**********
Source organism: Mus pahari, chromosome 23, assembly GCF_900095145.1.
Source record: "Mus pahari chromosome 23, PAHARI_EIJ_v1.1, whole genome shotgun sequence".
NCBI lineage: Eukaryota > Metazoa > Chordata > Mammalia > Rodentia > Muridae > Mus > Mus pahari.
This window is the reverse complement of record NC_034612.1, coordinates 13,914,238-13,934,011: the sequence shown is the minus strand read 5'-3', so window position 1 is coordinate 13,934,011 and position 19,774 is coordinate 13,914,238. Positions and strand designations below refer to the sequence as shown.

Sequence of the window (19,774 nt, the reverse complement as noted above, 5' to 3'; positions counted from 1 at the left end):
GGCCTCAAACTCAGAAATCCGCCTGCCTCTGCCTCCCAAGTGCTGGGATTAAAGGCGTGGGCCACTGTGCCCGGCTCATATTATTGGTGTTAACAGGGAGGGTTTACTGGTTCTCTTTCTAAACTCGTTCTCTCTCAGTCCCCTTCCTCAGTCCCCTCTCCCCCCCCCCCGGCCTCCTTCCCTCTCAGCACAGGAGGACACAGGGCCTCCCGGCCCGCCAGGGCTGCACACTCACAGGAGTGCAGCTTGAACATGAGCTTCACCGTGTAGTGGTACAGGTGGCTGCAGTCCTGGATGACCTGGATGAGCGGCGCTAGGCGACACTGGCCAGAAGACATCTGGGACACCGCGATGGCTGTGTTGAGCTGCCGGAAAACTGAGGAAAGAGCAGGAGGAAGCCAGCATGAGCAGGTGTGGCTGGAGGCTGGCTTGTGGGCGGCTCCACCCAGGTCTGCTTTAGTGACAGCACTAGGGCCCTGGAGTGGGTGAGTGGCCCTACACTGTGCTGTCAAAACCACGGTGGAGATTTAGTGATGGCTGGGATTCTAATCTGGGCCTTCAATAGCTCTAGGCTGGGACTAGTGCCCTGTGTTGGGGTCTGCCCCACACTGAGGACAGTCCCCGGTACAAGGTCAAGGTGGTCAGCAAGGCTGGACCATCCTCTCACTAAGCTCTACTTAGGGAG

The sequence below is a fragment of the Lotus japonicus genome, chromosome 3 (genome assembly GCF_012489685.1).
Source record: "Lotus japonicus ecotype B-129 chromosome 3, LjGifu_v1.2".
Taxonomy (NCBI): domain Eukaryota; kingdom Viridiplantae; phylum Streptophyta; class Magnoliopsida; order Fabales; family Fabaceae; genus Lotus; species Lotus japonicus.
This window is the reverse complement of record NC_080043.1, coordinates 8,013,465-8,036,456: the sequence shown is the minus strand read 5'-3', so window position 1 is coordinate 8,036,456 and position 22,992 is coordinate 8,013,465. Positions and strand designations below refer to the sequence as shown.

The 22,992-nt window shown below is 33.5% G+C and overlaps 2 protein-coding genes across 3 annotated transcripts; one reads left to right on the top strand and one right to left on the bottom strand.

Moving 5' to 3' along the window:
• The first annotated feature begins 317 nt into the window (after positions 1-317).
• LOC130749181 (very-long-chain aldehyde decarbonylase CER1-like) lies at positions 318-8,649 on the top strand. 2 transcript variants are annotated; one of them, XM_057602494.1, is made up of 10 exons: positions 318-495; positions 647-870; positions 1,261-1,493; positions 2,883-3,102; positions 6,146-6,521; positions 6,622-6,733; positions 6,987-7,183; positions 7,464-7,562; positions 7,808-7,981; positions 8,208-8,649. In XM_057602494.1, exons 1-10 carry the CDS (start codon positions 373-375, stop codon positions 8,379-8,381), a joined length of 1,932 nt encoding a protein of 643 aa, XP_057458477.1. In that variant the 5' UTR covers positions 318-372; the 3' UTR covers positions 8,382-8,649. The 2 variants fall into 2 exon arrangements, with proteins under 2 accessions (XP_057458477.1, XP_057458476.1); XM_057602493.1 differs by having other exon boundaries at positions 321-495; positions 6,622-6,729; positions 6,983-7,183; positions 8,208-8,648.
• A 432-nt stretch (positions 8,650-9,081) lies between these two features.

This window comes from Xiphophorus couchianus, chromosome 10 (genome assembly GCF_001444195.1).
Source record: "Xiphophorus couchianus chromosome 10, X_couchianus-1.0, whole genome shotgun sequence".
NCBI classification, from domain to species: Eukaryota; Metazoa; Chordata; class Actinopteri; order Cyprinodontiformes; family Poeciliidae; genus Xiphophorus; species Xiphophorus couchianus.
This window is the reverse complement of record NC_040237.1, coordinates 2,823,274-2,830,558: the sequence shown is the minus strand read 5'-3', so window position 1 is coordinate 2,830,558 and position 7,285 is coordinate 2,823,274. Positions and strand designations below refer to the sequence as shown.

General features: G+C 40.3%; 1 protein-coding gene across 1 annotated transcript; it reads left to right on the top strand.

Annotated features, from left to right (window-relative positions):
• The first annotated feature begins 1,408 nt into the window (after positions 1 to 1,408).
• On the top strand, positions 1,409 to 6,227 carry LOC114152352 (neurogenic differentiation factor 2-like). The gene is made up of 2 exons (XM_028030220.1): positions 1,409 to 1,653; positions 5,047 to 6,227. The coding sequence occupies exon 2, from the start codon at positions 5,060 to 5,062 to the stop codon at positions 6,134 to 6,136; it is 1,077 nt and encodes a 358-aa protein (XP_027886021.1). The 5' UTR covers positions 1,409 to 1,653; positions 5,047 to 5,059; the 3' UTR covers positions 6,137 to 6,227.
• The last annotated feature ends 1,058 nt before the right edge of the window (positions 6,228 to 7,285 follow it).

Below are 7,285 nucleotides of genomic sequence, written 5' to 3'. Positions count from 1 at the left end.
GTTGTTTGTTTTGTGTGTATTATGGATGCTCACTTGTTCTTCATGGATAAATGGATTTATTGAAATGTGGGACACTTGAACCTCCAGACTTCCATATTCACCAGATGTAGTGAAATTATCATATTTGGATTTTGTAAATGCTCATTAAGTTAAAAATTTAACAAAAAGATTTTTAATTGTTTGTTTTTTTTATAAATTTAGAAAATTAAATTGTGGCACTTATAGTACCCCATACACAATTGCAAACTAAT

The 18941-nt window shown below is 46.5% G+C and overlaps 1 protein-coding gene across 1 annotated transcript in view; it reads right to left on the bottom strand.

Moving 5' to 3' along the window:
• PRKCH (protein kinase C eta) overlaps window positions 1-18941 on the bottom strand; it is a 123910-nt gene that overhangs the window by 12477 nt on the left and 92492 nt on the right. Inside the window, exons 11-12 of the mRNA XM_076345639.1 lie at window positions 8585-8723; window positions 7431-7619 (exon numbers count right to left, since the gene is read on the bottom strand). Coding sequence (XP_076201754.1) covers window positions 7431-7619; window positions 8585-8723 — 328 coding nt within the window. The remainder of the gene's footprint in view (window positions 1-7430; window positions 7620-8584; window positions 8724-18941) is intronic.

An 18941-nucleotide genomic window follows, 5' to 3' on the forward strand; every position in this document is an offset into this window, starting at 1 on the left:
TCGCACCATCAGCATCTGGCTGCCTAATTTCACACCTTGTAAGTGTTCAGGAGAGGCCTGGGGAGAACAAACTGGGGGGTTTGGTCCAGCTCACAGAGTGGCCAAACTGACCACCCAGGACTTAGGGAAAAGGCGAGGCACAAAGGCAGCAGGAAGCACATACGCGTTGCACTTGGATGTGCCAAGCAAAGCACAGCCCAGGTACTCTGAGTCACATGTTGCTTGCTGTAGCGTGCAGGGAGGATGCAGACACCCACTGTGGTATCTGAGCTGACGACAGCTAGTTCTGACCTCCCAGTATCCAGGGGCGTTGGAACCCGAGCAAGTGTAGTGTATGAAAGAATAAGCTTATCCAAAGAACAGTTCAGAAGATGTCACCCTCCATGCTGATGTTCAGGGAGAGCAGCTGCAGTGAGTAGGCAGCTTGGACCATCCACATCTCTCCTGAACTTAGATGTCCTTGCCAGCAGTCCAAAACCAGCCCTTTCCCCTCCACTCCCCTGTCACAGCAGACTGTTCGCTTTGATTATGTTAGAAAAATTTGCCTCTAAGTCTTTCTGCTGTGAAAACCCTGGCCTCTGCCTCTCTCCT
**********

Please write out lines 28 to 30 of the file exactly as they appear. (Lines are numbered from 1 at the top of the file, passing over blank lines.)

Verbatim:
Moving 5' to 3' along the window:
• PRKCH (protein kinase C eta) overlaps window positions 1-18941 on the bottom strand; it is a 123910-nt gene that overhangs the window by 12477 nt on the left and 92492 nt on the right. Inside the window, exons 11-12 of the mRNA XM_076345639.1 lie at window positions 8585-8723; window positions 7431-7619 (exon numbers count right to left, since the gene is read on the bottom strand). Coding sequence (XP_076201754.1) covers window positions 7431-7619; window positions 8585-8723 — 328 coding nt within the window. The remainder of the gene's footprint in view (window positions 1-7430; window positions 7620-8584; window positions 8724-18941) is intronic.

An 18941-nucleotide genomic window follows, 5' to 3' on the forward strand; every position in this document is an offset into this window, starting at 1 on the left: